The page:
Information about this center is no longer updated. This data was last updated on 17 December 2012.Phone: 913-631-5947
Although Sikhism originated in India and remains strong in that area of the world, the religion has subsequently spread to many different regions of the world and now has a presence in eastern Kansas at the Sikh Temple (Midwest Sikh Association) located in the greater Kansas City area. Charanjit Hundal, the secretary of the gurdwara since 1989, willingly explains the center and basic Sikh practices to visitors. There are two religious leaders at the gurdwara. The Sikh community in Kansas City dates from the 1960s. The community was formed with only five families and originally met every Sunday in the homes of members. The community continued to operate out of private homes until 1978, when members began renting buildings on Sundays in order to accommodate the expansion of their community. Finally, in 1989, the Kansas City Sikhs completed a gurdwara (Sikh place of worship), where they continue to worship today.
Most of the people who worship at the Midwest Sikh Association are of South Asian ethnicity, and the dominant language is Punjabi. Even though the Sikh religion does not discriminate on the basis of sex or race, men and women are separated during worship services, with women sitting on one side of the gurdwara and men on the other. It is a Sikh custom that, while in the gurdwara, people must cover their heads and take off their shoes.
The Sikh gurdwara is made primarily of brick and provides ample room for the approximately two hundred followers who worship on an average Sunday. Before entering the service, worshipers take off their shoes, cover their heads if they have not already done so, and wash their hands in the lobby area in the front of the gurdwara. Up a short flight of steps from the lobby is a large worship room with an altar and no other furniture. The lower level consists of an open room for visiting and eating, a full kitchen, and several classrooms.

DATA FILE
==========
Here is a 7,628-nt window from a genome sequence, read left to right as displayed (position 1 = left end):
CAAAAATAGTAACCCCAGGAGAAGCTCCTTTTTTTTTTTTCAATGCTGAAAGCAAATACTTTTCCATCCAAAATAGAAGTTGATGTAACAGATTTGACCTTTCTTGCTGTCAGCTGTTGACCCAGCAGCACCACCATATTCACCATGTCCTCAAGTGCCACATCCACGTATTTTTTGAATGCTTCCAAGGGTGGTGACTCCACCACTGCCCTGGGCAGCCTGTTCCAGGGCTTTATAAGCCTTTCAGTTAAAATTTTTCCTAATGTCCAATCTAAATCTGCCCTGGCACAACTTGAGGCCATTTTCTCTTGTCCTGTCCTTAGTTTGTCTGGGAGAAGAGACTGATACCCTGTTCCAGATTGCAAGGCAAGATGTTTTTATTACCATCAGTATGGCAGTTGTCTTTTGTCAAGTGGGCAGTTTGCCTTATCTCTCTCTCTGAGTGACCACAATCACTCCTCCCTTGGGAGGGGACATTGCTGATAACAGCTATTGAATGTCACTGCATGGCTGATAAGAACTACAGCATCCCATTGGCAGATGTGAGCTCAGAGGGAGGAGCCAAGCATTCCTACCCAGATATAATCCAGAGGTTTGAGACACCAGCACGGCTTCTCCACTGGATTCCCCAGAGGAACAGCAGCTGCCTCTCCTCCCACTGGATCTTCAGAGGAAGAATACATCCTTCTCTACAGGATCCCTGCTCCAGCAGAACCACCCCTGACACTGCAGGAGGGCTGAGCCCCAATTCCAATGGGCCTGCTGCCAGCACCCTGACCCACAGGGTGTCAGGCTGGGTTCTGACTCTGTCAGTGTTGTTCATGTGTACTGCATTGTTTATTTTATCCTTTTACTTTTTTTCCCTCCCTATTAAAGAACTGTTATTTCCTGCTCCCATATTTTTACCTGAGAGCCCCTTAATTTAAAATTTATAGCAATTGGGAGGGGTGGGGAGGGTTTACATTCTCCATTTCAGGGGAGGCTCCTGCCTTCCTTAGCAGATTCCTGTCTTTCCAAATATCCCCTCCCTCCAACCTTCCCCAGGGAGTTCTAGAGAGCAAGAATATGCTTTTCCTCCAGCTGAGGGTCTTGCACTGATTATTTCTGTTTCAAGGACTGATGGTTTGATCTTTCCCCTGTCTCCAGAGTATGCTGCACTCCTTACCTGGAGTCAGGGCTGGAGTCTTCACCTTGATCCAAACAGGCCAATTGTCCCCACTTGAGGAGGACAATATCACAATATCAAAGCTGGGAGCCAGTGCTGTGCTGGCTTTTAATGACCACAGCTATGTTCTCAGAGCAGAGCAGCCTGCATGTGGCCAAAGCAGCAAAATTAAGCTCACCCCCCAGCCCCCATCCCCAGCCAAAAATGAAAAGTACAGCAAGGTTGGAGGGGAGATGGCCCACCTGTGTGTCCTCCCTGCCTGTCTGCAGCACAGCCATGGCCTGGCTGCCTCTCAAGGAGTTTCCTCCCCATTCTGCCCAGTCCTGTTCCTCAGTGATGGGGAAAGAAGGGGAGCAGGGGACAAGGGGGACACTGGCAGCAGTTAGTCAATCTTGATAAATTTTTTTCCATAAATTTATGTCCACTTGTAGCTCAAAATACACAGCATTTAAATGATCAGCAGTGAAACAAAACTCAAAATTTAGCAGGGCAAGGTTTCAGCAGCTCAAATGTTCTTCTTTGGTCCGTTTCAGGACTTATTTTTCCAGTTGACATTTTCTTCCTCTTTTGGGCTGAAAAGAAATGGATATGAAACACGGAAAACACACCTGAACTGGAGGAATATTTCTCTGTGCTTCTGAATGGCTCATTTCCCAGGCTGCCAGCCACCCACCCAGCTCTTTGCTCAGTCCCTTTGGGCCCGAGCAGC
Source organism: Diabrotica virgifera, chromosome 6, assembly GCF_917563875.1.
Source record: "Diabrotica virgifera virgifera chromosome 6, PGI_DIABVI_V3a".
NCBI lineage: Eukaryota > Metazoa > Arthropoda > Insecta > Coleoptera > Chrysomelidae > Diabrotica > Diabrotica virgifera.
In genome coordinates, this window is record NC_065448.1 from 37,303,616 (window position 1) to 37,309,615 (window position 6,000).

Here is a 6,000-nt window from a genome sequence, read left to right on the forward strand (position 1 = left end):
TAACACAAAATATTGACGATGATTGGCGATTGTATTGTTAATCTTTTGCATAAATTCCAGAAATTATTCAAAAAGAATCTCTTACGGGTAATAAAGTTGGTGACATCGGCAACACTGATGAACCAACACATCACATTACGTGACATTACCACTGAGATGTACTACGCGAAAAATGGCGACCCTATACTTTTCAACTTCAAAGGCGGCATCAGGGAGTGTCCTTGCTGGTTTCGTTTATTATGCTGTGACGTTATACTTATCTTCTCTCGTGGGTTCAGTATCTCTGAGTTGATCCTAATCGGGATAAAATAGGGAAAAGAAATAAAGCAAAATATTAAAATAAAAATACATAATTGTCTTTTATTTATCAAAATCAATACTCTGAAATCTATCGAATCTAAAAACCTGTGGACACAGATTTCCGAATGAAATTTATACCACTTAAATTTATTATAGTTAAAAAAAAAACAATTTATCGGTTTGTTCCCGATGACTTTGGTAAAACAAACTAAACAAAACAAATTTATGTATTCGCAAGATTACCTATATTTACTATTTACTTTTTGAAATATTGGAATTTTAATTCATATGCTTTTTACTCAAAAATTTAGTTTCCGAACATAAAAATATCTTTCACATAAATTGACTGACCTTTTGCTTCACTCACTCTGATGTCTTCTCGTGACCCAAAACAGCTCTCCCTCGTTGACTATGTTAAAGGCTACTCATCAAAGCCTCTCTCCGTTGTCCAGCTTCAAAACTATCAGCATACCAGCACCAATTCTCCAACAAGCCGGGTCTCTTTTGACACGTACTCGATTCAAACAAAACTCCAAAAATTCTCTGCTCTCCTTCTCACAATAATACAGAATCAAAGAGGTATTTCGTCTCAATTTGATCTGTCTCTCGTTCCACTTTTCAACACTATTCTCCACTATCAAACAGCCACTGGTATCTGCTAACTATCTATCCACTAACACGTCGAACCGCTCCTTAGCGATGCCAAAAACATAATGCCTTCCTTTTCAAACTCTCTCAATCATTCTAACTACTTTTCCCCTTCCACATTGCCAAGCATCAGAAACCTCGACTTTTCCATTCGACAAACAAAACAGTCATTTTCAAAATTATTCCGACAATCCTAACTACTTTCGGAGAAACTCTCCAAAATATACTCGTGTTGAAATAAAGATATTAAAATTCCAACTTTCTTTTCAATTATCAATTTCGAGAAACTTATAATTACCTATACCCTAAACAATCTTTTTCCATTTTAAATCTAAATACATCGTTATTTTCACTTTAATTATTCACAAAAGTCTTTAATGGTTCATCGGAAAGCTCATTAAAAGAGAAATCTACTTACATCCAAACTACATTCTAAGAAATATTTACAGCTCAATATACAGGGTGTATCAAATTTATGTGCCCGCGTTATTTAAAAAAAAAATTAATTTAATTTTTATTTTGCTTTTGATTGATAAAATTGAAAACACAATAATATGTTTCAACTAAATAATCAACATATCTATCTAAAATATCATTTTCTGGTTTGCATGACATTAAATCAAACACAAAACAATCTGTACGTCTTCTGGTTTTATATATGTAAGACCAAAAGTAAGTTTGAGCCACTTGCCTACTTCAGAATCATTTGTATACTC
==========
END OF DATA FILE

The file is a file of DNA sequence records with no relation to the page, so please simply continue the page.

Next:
Activities and Schedule
The center's main activities are held on Sundays and usually one additional day during the week. The gurdwara opens at 10:00 a.m. on Sunday mornings with a snack and tea. After this, a prayer and lecture session begins at 10:30 a.m., and a service begins at 12:00 p.m.. Services conclude with a community lunch beginning at 1:00 p.m., prepared and served in the lower level of the gurdwara. About one night per week, the gurdwara has some kind of activity celebrating a guru’s birthday or rejoicing in his life on the anniversary of his death. The Association provides a list of activities in their newsletter, mailed to members every six weeks. The education of Sikh children is important to the members of the gurdwara. Several children's classes meet on Sunday mornings. These classes teach children how to read and write Punjabi, the language of the Adi Granth, the sacred writings of Sikhism. While the children at the gurdwara learn how to speak Punjabi through communication with their parents, the gurdwara is mainly responsible for teaching the written language. This skill is necessary for reading and understanding Sikh scripture. Members of the gurdwara believe that this education will help keep the Sikh religion alive and strong for the next generation.
The Midwest Sikh Association is making a concentrated effort to participate in community service since the September 11, 2001, terrorist attacks. In addition, many Sikhs are attempting to distance themselves from the misplaced and harmful stereotype that terrorists wear turbans and have long beards. In order to increase public knowledge about Sikhism and interact with different religious leaders within the area, the gurdwara is currently involved with area interfaith organizations.
Student researchers were Chris Keil and Matt Bennett.